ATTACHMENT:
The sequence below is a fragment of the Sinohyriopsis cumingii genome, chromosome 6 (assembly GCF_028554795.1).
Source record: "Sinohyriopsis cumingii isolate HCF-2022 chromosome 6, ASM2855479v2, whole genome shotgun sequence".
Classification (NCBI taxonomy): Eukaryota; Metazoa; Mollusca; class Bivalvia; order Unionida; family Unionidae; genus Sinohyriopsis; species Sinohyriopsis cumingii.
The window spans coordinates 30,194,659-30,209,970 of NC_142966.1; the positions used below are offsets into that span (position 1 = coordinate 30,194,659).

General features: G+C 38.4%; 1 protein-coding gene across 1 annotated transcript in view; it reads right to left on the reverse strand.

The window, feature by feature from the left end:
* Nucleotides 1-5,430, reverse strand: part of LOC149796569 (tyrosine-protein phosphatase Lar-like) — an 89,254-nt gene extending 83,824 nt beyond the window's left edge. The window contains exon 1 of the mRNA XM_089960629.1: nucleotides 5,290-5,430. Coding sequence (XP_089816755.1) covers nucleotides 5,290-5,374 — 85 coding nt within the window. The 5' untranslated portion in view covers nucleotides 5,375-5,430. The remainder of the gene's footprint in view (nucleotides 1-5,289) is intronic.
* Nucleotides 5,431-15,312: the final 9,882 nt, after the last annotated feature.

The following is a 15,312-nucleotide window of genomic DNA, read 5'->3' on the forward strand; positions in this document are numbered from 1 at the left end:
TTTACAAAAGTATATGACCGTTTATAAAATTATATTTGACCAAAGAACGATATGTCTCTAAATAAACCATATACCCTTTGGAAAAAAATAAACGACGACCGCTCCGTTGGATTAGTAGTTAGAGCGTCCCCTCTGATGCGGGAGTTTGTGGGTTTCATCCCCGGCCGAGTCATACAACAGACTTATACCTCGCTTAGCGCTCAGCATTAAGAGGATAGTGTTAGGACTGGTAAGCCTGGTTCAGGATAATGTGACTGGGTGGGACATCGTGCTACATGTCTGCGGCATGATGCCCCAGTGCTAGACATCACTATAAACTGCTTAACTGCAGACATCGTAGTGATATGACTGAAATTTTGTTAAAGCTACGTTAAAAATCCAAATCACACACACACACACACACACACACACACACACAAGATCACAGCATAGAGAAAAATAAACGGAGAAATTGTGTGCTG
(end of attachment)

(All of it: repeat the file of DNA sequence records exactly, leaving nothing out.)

The sequence below is a fragment of the Sinohyriopsis cumingii genome, chromosome 6 (assembly GCF_028554795.1).
Source record: "Sinohyriopsis cumingii isolate HCF-2022 chromosome 6, ASM2855479v2, whole genome shotgun sequence".
Classification (NCBI taxonomy): Eukaryota; Metazoa; Mollusca; class Bivalvia; order Unionida; family Unionidae; genus Sinohyriopsis; species Sinohyriopsis cumingii.
The window spans coordinates 30,194,659-30,209,970 of NC_142966.1; the positions used below are offsets into that span (position 1 = coordinate 30,194,659).

General features: G+C 38.4%; 1 protein-coding gene across 1 annotated transcript in view; it reads right to left on the reverse strand.

The window, feature by feature from the left end:
* Nucleotides 1-5,430, reverse strand: part of LOC149796569 (tyrosine-protein phosphatase Lar-like) — an 89,254-nt gene extending 83,824 nt beyond the window's left edge. The window contains exon 1 of the mRNA XM_089960629.1: nucleotides 5,290-5,430. Coding sequence (XP_089816755.1) covers nucleotides 5,290-5,374 — 85 coding nt within the window. The 5' untranslated portion in view covers nucleotides 5,375-5,430. The remainder of the gene's footprint in view (nucleotides 1-5,289) is intronic.
* Nucleotides 5,431-15,312: the final 9,882 nt, after the last annotated feature.

The following is a 15,312-nucleotide window of genomic DNA, read 5'->3' on the forward strand; positions in this document are numbered from 1 at the left end:
TTTACAAAAGTATATGACCGTTTATAAAATTATATTTGACCAAAGAACGATATGTCTCTAAATAAACCATATACCCTTTGGAAAAAAATAAACGACGACCGCTCCGTTGGATTAGTAGTTAGAGCGTCCCCTCTGATGCGGGAGTTTGTGGGTTTCATCCCCGGCCGAGTCATACAACAGACTTATACCTCGCTTAGCGCTCAGCATTAAGAGGATAGTGTTAGGACTGGTAAGCCTGGTTCAGGATAATGTGACTGGGTGGGACATCGTGCTACATGTCTGCGGCATGATGCCCCAGTGCTAGACATCACTATAAACTGCTTAACTGCAGACATCGTAGTGATATGACTGAAATTTTGTTAAAGCTACGTTAAAAATCCAAATCACACACACACACACACACACACACACACACACAAGATCACAGCATAGAGAAAAATAAACGGAGAAATTGTGTGCTG